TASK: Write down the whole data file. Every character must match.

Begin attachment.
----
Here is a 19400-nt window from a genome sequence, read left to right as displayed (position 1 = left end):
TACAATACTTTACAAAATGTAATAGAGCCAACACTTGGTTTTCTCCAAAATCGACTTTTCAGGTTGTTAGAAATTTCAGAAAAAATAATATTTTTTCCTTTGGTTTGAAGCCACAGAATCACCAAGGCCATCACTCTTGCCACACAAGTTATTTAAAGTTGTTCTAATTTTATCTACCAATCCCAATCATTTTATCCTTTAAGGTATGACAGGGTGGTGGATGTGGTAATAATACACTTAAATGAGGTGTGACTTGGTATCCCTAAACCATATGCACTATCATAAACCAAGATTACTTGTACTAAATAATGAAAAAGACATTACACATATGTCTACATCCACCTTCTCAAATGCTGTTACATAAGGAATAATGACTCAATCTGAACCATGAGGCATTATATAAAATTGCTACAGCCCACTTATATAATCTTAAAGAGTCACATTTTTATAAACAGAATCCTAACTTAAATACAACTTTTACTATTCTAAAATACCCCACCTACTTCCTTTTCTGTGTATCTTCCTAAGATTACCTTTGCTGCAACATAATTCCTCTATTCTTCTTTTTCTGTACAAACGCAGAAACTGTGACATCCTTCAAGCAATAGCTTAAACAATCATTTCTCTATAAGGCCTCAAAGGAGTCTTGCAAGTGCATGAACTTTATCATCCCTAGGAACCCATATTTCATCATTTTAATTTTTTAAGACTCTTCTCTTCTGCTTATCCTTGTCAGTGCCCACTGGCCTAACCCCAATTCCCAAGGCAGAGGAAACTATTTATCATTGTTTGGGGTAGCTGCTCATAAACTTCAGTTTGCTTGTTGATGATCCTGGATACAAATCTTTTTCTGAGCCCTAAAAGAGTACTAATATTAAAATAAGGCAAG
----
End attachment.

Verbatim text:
Here is a 19400-nt window from a genome sequence, read left to right as displayed (position 1 = left end):
TACAATACTTTACAAAATGTAATAGAGCCAACACTTGGTTTTCTCCAAAATCGACTTTTCAGGTTGTTAGAAATTTCAGAAAAAATAATATTTTTTCCTTTGGTTTGAAGCCACAGAATCACCAAGGCCATCACTCTTGCCACACAAGTTATTTAAAGTTGTTCTAATTTTATCTACCAATCCCAATCATTTTATCCTTTAAGGTATGACAGGGTGGTGGATGTGGTAATAATACACTTAAATGAGGTGTGACTTGGTATCCCTAAACCATATGCACTATCATAAACCAAGATTACTTGTACTAAATAATGAAAAAGACATTACACATATGTCTACATCCACCTTCTCAAATGCTGTTACATAAGGAATAATGACTCAATCTGAACCATGAGGCATTATATAAAATTGCTACAGCCCACTTATATAATCTTAAAGAGTCACATTTTTATAAACAGAATCCTAACTTAAATACAACTTTTACTATTCTAAAATACCCCACCTACTTCCTTTTCTGTGTATCTTCCTAAGATTACCTTTGCTGCAACATAATTCCTCTATTCTTCTTTTTCTGTACAAACGCAGAAACTGTGACATCCTTCAAGCAATAGCTTAAACAATCATTTCTCTATAAGGCCTCAAAGGAGTCTTGCAAGTGCATGAACTTTATCATCCCTAGGAACCCATATTTCATCATTTTAATTTTTTAAGACTCTTCTCTTCTGCTTATCCTTGTCAGTGCCCACTGGCCTAACCCCAATTCCCAAGGCAGAGGAAACTATTTATCATTGTTTGGGGTAGCTGCTCATAAACTTCAGTTTGCTTGTTGATGATCCTGGATACAAATCTTTTTCTGAGCCCTAAAAGAGTACTAATATTAAAATAAGGCAAG